So that is a really unique and special way of running things. But even before the WIC program existed, Enfamil and Similac were the two real giants of that industry, and Nestlé was probably number three. But they got almost driven out of the baby formula business in the 1970s when there was enormous controversy over their marketing of baby formula to women in Third World countries who do not understand that—women in Third World countries who had previously just breastfed their children and were mixing it with contaminated water and were diluting it, and it was causing epidemics of malnutrition. 


And at that point in the seventies, it sort of became understood by new, more affluent mothers and the pediatrician community that baby formula was sort of a corporate scam. And breast milk was actually much more nutritious. And it was better to try to breastfeed your child if you possibly could. That sort of turned the baby formula business in the United States into a permanent sunset industry.  


And what you see on display in the Sturgis plant, Abbott produced it seems like every specialty variation on its baby formula, and it seems like it produced the majority of Similac. You see this very classic sunset industry sort of mentality on display. When the financial community has decided that your industry has very limited growth and it’s no longer sexy, the management tends to get very financialized, very aggressive about just trying to wring as much cash out of it every year as possible.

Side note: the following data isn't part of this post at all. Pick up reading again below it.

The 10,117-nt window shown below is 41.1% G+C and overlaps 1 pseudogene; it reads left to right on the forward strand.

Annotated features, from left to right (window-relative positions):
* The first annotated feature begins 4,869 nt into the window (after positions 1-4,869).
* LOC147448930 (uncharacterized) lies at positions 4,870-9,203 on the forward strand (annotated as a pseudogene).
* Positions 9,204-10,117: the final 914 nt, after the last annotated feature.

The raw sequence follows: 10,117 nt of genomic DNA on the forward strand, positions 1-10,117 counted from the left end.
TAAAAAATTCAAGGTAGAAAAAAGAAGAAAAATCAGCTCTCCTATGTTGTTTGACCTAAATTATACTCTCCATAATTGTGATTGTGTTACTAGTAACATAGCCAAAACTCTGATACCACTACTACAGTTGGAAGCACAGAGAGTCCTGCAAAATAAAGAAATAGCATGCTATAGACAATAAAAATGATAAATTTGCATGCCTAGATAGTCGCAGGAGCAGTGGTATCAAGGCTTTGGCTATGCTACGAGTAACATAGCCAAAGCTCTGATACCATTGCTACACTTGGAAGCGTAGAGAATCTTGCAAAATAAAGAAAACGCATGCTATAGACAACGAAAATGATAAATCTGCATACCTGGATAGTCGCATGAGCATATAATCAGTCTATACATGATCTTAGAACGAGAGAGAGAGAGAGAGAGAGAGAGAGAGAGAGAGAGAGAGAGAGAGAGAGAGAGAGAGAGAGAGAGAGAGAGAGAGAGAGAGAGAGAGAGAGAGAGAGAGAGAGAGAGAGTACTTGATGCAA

And so that’s kind of what happened. They made an agreement to refrain from marketing baby formula in any way in magazines and limit their marketing efforts specifically to hospitals and pediatricians and basically kind of muscled other players out of those markets. And then the formation of these statewide, these monopoly WIC programs that sort of just cemented a duopoly that was already in place in the nineties, I believe. 


So that is why we have this incredibly concentrated market. Now, there are other Similac plants. There’s one in Virginia. There’s one in Arizona. I think there used to be a few more. But they do not, from my understanding, produce anywhere close to the volume that the Sturgis plants did. And then again, the Sturgis plants exclusively produce certain kinds of specialized formulas. Because a lot of babies if they’re on the retail—if a white collar child is consuming formula, that’s largely – like it’s probably because they have some—they’re fussy. And babies are extremely fussy. I mean, for my first year of my first child, he would not drink a formula that wasn’t Enfamil. Like I mostly breastfed. But you have to supplement when you wait tables, which is what I was doing at the time. So yeah, he would never drink a formula that wasn’t the one that he went home from the hospital with. 


So that’s another thing that sort of contributes to the concentration is that babies are very fussy. They’re very loyal customers. If you try to give them something, if you try to give them like a generic brand, they’re likely to not really go with it unless they’re extremely, extremely hungry. So there’s all these factors sort of playing into this industry. It’s kind of like a stealth, like very, very extraordinarily concentrated, even by our very concentrated standards.